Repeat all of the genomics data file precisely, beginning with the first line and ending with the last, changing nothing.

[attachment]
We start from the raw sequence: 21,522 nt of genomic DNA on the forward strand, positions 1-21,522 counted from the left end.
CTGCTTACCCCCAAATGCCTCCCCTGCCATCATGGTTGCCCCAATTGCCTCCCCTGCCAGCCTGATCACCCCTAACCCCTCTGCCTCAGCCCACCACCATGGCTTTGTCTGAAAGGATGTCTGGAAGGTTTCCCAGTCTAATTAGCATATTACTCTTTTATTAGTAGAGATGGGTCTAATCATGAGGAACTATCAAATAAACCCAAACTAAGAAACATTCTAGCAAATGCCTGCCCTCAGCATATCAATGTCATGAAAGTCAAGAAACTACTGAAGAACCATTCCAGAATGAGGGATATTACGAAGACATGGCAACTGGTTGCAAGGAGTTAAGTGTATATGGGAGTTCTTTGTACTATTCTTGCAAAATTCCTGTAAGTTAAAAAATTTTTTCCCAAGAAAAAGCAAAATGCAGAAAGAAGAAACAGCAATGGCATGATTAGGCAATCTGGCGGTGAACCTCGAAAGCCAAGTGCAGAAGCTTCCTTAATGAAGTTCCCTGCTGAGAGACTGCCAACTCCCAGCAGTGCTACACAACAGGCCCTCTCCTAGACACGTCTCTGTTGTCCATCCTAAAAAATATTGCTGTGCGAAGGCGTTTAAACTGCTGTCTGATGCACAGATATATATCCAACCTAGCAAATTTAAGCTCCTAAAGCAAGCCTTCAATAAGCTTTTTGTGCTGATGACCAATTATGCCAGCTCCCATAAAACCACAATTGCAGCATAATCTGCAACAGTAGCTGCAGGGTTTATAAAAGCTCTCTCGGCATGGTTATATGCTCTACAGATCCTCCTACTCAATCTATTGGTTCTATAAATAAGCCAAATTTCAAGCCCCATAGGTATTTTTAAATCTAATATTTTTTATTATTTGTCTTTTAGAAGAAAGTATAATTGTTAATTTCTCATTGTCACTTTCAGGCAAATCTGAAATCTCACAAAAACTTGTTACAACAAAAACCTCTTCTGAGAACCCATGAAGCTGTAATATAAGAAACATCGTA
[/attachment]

We start from the raw sequence: 21,522 nt of genomic DNA on the forward strand, positions 1-21,522 counted from the left end.
CTGCTTACCCCCAAATGCCTCCCCTGCCATCATGGTTGCCCCAATTGCCTCCCCTGCCAGCCTGATCACCCCTAACCCCTCTGCCTCAGCCCACCACCATGGCTTTGTCTGAAAGGATGTCTGGAAGGTTTCCCAGTCTAATTAGCATATTACTCTTTTATTAGTAGAGATGGGTCTAATCATGAGGAACTATCAAATAAACCCAAACTAAGAAACATTCTAGCAAATGCCTGCCCTCAGCATATCAATGTCATGAAAGTCAAGAAACTACTGAAGAACCATTCCAGAATGAGGGATATTACGAAGACATGGCAACTGGTTGCAAGGAGTTAAGTGTATATGGGAGTTCTTTGTACTATTCTTGCAAAATTCCTGTAAGTTAAAAAATTTTTTCCCAAGAAAAAGCAAAATGCAGAAAGAAGAAACAGCAATGGCATGATTAGGCAATCTGGCGGTGAACCTCGAAAGCCAAGTGCAGAAGCTTCCTTAATGAAGTTCCCTGCTGAGAGACTGCCAACTCCCAGCAGTGCTACACAACAGGCCCTCTCCTAGACACGTCTCTGTTGTCCATCCTAAAAAATATTGCTGTGCGAAGGCGTTTAAACTGCTGTCTGATGCACAGATATATATCCAACCTAGCAAATTTAAGCTCCTAAAGCAAGCCTTCAATAAGCTTTTTGTGCTGATGACCAATTATGCCAGCTCCCATAAAACCACAATTGCAGCATAATCTGCAACAGTAGCTGCAGGGTTTATAAAAGCTCTCTCGGCATGGTTATATGCTCTACAGATCCTCCTACTCAATCTATTGGTTCTATAAATAAGCCAAATTTCAAGCCCCATAGGTATTTTTAAATCTAATATTTTTTATTATTTGTCTTTTAGAAGAAAGTATAATTGTTAATTTCTCATTGTCACTTTCAGGCAAATCTGAAATCTCACAAAAACTTGTTACAACAAAAACCTCTTCTGAGAACCCATGAAGCTGTAATATAAGAAACATCGTA